Australians urged to be wary of online shopping scams on Black Friday, Cyber ​​Monday and Christmas

With the holiday season fast approaching, cybersecurity experts are urging bargain hunters to watch out for scams when shopping online.

Australians have reported losing more than $14.8 million to online shopping scams this year, according to Scamwatch.

With Black Friday and Cyber ​​​​​​Monday around the corner, cyber pundits fear losses could get much higher.

“Cyber ​​criminals and fraudsters are constantly adapting their techniques to take advantage of what’s happening,” said Mark Anderson, National Security Officer, Microsoft ANZ.

“They also target their scams at holiday periods and related special offers like Black Friday and Cyber ​​Monday.”

While new laws introduced by Australia’s Communications and Media Authority have blocked more than 48 million SMS scams since July, the security expert warned the holiday season could bring new scams.

“Scammers know we’re all looking for those really good deals – especially when times are tough economically for many Australians – and they will use that knowledge to try to rip us out of our money or data,” Mr Anderson said .

The ACMA found that the most popular scam over the past three months was the Amazon impersonation scam, in which criminals posed as Amazon employees to collect sensitive data from victims.

Mr. Anderson warned that the scam could become very successful during the holiday shopping season.

Other successful online shopping scams include scammers posing as legitimate retailers through fake ads or fake websites.

Microsoft’s national security officer offered his advice on how shoppers can protect themselves online while getting a bargain.

Don’t click on links in emails

Never click on a link you weren’t expecting in an email or text message, Mr. Anderson warns. The links can be used to redirect buyers to fake websites that look legitimate.

“They will use these bogus sites to steal your money or your passwords,” he said.

Instead of clicking a link, go straight to the sender’s official website to look for relevant information.

Set up multi-factor identification

If possible, the security expert recommends setting up a two-factor or multi-factor identification system that protects your personal information.

“It just means that not only do you need to know your username and password, but you can also receive a code via text message or log into an app to prove it’s really you,” he said.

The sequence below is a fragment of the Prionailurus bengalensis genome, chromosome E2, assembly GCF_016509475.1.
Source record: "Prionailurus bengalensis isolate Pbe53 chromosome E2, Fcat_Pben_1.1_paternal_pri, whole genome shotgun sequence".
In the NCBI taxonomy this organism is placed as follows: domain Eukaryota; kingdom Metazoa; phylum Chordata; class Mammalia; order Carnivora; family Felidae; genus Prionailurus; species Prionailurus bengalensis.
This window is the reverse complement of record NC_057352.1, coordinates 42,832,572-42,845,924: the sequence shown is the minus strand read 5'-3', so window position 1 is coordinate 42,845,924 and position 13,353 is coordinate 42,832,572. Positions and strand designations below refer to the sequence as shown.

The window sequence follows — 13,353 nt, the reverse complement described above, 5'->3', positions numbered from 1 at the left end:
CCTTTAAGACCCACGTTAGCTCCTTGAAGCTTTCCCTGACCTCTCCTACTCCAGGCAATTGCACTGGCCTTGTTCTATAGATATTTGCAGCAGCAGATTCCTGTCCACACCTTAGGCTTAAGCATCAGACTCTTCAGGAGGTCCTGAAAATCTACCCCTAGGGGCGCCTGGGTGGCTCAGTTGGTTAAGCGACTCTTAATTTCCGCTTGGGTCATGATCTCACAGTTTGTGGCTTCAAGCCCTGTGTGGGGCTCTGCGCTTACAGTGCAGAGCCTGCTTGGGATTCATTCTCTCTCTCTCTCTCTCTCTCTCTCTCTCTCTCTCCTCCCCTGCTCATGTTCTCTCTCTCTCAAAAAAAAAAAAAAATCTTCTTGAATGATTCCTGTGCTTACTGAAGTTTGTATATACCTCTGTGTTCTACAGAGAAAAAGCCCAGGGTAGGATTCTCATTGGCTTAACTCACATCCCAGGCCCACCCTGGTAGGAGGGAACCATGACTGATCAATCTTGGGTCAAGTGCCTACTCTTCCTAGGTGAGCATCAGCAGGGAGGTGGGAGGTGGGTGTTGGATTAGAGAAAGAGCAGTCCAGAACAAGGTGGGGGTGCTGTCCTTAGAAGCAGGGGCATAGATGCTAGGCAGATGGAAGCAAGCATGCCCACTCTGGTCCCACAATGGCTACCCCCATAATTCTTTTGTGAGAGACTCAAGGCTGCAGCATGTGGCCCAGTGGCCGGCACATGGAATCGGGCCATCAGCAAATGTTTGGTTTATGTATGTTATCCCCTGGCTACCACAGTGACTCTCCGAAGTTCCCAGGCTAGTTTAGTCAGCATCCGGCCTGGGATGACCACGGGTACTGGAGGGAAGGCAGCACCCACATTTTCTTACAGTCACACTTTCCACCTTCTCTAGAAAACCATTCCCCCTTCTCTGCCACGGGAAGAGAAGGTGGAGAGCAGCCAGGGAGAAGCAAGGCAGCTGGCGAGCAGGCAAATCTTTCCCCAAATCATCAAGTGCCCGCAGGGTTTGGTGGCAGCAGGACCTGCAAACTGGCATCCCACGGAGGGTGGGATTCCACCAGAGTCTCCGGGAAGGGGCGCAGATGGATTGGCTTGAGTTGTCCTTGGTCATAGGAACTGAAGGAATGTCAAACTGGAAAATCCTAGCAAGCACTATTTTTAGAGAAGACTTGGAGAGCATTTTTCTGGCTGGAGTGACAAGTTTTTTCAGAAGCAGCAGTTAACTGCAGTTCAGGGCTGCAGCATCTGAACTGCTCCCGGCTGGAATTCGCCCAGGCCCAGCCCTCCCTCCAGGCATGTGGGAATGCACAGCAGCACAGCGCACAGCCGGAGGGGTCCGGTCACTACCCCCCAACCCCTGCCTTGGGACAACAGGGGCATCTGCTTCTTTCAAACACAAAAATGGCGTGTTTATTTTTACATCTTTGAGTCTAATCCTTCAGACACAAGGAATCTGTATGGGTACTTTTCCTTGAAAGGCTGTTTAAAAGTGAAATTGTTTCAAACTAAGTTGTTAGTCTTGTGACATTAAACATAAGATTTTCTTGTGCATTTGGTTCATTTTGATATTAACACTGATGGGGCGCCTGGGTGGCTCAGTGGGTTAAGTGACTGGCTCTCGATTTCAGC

“Microsoft has found that this kills 98% of password-based attacks in the bud.”

Don’t use the same password

Using the same passwords for all of your accounts makes it much easier for scammers to access all of your information in one place.

Instead, Mr. Anderson suggests buying a password manager that lets you securely store usernames and passwords for your different accounts.

Keep your technology up to date

Updating your phone, laptop, and tablet authorizes the latest security fixes to make it harder for scammers to steal your sensitive information.

“The sooner you can update your device, the sooner you’re protected,” said Mr. Anderson.

Don’t ignore red flags

The security expert urges buyers to be aware of potential security breaches.

“Whenever you get a text or email, read it carefully to make sure it’s legitimate — if it sounds too good to be true, it probably is,” he said.

Mr Anderson said the same rule applies to enticing bargains online that could cost you more in the long run. He suggests researching the seller before buying, especially if the product is much cheaper than other sites.

Scamwatch recommends checking a site’s reviews before buying anything online.

Use secure payment methods

Scamwatch warns shoppers to always use secure payment methods like credit cards or PayPal when buying online.

Scammers often ask victims to pay with a preloaded money card, money order, or wire transfer to avoid detection and make it more difficult for the victim to recover their stolen money.

Originally posted as experts warn of online shopping scams ahead of Christmas

Leave a Reply

Your email address will not be published. Required fields are marked *